The Official Birth Flowers for August

In the language of the flowers, August’s official birth flowers include the gladiolus and poppy. Here we’ll take you through everything you need to need about their meaning and symbolism, history and orgins, plus learn about the best gifting occasions to celebrate those born in the month of August.

The Official Birth Flower Calendar:

Month:Birth Flower:Meanings & Symbolism:
January:Carnations & SnowdropPink Carnations (love and appreciation), White Carnations (luck, love, and affection, Red Carnations (love and friendship). Snowdrop (hope and rebirth).
February:Violet, Iris, and PrimroseViolets (faithful love, truth, loyalty, humility), Iris (hope, faith, passion, purity, and innocence), Primrose (affection, young love, undying affection)
March:DaffodilsDaffodils (new beginnings, faithfulness, luck, prosperity, and hope)
April:Daisy & Sweet PeaDaisy (purity, love, new beginnings, fertility, and motherhood). Sweet Pea (blissful pleasure, gratitude).
May:Lily of the Valley & HawthornLily of the Valley (romance, luck, happiness, purity, humility). Hawthorn (hope, love, beauty, fertility, and supreme happiness).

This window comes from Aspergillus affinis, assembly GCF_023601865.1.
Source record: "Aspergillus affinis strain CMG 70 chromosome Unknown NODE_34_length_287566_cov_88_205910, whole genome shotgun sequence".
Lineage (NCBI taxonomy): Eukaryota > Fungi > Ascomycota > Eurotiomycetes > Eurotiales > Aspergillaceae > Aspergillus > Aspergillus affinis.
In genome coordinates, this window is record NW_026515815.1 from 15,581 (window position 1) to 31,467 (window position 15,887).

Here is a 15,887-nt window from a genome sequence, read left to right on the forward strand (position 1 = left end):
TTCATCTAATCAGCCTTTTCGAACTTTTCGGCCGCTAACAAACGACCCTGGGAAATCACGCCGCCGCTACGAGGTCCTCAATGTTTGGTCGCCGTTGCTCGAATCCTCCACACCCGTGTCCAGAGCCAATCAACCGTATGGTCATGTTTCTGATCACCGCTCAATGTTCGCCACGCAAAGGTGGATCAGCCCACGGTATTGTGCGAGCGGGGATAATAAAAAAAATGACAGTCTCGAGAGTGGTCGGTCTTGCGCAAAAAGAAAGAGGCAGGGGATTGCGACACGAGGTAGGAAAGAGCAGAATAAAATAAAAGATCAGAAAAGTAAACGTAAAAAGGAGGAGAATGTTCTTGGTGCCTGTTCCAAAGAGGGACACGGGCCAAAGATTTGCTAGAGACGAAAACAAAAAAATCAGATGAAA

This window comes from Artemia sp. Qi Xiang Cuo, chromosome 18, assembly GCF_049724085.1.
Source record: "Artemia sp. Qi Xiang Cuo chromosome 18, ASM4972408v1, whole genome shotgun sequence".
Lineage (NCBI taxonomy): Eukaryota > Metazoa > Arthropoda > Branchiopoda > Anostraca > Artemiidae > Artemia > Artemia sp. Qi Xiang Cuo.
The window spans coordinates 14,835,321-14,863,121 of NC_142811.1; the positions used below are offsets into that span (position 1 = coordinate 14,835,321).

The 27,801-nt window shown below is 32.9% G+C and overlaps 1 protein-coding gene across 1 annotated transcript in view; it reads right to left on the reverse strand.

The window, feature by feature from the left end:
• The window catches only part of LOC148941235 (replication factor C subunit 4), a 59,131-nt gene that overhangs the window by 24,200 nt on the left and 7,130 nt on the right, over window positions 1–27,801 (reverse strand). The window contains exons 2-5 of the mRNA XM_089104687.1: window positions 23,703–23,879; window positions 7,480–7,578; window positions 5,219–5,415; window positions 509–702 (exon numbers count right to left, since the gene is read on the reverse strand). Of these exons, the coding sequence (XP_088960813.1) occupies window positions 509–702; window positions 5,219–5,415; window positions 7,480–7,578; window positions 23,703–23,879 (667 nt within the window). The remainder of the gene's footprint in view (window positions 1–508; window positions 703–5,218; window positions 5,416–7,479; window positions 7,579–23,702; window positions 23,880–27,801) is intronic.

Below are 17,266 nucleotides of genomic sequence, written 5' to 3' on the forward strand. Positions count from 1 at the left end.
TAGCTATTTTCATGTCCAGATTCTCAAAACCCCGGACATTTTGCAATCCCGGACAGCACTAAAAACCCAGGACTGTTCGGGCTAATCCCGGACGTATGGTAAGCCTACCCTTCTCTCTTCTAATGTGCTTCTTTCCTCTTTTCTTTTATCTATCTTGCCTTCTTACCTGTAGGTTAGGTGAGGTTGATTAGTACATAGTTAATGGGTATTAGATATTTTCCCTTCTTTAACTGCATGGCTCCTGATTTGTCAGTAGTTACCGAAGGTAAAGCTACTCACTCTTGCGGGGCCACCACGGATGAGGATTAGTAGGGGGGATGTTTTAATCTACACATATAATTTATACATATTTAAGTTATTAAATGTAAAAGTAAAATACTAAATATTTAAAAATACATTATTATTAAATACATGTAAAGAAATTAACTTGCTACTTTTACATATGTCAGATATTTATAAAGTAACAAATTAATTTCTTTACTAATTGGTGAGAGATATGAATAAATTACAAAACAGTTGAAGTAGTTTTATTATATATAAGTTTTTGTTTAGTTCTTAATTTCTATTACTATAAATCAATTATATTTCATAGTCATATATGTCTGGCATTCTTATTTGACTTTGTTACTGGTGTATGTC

June:Roses & HoneysuckleRoses (love, passion, romance, purity, gratitude). Honeysuckle (happiness and eternal love).
July:Larkspur & Water LilyLarkspur (happiness, love); Water Lily (enlightenment, resurrection, purity, beauty, creation).
August:Gladiolus & PoppyGladiolus (integrity, honor, respect); Poppy (remembrance, prosperity, enchantment, sympathy).
September:Aster & Morning GloryAster (faith, love, achievement, and wisdom); Morning Glory (affection, intimate love, patience).
October:Marigolds & CosmosMarigolds (devotion, commitment); Cosmos (harmony, love, innocence, beauty, modesty, joy, and balance). 
November:Chrysanthemum & PeoniesChrysanthemum (friendship, love); Peonies (romance, prosperity, good fortune, honor, and compassion)
December:Narcissus, Poinsettia, and HollyNarcissus (innocence and purity); Poinsettia (success, celebration); Holly (happiness and optimism).

August Birth Flower: The Gladiolus Flower

Gladiolus flower for August birthdays

Gladiolus History and Name Origin

Gladiolus flowers are perennials native to tropical areas and parts of the Mediterranean, Middle East, and South Africa. The genus name gladiolus originates from the Latin word gladius, which translates to “sword” and refers to the sword-like shape of their leaves. Because of this, gladiolus flowers are also called sword lilies. Another known name is corn lily. 

The gladiolus genus has around 300 known species, and the majority are endemic to South Africa. In the 18th century, African Gladiolus plants first came to Europe from South Africa. To this day, these impressive flowers, available in a wide array of colors and hybrids, can be found all over the world.